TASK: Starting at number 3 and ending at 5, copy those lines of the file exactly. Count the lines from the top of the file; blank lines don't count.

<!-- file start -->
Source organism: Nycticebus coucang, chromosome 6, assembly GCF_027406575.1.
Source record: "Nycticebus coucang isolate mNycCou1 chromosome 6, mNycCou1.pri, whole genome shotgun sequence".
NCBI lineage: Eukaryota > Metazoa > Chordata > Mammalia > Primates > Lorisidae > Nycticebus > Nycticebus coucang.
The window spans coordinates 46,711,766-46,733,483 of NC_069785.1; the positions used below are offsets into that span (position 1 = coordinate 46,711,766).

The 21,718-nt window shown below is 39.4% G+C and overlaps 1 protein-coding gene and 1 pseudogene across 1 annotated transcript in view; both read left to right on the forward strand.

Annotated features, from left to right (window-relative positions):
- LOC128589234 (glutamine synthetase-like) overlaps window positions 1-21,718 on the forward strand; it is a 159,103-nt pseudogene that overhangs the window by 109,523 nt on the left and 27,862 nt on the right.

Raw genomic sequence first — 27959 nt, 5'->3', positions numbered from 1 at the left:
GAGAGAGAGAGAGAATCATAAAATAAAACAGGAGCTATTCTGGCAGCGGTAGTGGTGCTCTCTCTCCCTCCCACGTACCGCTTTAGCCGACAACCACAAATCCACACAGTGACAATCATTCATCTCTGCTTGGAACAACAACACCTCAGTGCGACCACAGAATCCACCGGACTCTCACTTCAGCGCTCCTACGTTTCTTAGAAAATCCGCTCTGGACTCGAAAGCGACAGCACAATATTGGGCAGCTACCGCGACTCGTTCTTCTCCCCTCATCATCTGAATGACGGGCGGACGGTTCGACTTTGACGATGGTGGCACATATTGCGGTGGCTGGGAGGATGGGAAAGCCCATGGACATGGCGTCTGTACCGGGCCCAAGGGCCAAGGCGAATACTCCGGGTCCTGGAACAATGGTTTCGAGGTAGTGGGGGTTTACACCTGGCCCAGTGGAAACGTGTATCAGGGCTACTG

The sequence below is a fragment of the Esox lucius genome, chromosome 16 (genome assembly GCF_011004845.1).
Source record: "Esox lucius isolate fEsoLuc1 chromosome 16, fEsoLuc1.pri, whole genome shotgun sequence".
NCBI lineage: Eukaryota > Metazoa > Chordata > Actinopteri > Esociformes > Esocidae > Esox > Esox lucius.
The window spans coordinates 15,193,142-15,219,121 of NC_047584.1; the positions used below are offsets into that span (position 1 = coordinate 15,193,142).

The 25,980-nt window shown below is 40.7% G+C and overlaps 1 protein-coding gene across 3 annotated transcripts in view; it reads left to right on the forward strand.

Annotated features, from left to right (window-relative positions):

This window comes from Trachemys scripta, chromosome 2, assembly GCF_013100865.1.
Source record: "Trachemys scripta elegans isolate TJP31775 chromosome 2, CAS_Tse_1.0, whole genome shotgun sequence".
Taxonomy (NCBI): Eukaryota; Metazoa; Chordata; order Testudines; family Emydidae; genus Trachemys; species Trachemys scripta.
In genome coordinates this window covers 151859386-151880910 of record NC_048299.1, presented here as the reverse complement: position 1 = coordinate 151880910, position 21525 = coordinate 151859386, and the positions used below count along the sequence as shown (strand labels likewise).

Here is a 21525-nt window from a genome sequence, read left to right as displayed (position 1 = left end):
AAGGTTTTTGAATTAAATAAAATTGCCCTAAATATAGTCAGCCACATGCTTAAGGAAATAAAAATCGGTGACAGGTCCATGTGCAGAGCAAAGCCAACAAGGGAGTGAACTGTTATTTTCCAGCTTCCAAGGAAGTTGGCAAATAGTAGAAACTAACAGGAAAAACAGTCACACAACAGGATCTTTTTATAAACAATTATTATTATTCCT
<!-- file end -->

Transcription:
NCBI lineage: Eukaryota > Metazoa > Chordata > Mammalia > Primates > Lorisidae > Nycticebus > Nycticebus coucang.
The window spans coordinates 46,711,766-46,733,483 of NC_069785.1; the positions used below are offsets into that span (position 1 = coordinate 46,711,766).

The 21,718-nt window shown below is 39.4% G+C and overlaps 1 protein-coding gene and 1 pseudogene across 1 annotated transcript in view; both read left to right on the forward strand.